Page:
Ignore the sterile mall backdrop, Home Thai serves some of the most vibrantly tasty Thai fare in Shanghai.
An open kitchen and window display with jars of spicy vinegar, funky fish sauce and chili condiments greet you as you enter. So do the servers, serenading you with “sawadeekas” (hellos) as you enter. No, this isn’t just a surface attempt to fit the tone of the establishment, the staff have clearly gone extra lengths to embody the soft-spoken sweetness, the eternal smiles, and general amiability of Thai culture even though they’re Chinese. And they’re damn cute.
A kaleidoscope of colorful Thai classics from larbs to curries to satays. The only element missing is that scorching Thai spiciness that clings to your mouth like napalm no matter how much milk you gargle. Unless you’re super-sensitive to spicy, the worst you’re gonna get here is some throat tingling, less punishment than you’d receive at your neighborhood Hunan or Sichuan joint.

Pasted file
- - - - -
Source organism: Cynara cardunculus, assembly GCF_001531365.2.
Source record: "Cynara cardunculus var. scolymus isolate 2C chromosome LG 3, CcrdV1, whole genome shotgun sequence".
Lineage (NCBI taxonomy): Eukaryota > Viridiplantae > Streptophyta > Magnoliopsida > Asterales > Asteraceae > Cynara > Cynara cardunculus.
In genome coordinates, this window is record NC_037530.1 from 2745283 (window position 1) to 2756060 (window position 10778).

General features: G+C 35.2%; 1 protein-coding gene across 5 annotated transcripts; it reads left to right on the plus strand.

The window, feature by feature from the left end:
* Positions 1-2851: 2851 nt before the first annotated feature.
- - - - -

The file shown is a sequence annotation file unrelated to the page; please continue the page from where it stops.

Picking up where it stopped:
For starters, you can’t go wrong with the som tum, papaya salad (48RMB). Home Thai’s version takes the traditional crisp strands of green papaya drenched in fish sauce and chili, and beefs them up with juicy tomatoes, peas, and pungent little dried shrimp. The duck spring rolls are also a catch (68RMB).
Afterwards, try the pad kee mao with beef (58RMB), green curry chicken (48RMB), or their take on tom yum prawn soup (68RMB), a savory bog of sweet shrimp with the shells on, taro roots, lemongrass coconut milk, and bamboo shoots as tender as tofu. Or go with their red curry duck (68RMB) if you have a bit of a sweet tooth.
Home Thai’s also one of the few recently-opened places where you shouldn’t pass up dessert, in this case, the mango sticky rice (48RMB), a compilation of sticky rice, super tangy mango slices, and a saucer of creamy, syrupy coconut milk to drizzle over them. Delicious and invigorating.
Tasty, authentic Thai in Thai-starved Shanghai. What’s to dislike?
Home Thai – K11 Art Mall, 4/F, 300 Huaihai Zhong Lu, near Huangpi Nan Lu (淮海中路300号4楼, 近黄陂南路).
See a complete list of our reviews here.
Benjamin Cost is Shanghaiist’s Food Editor. Email tips, recommendations, and news updates on Shanghai’s dining scene to [email protected].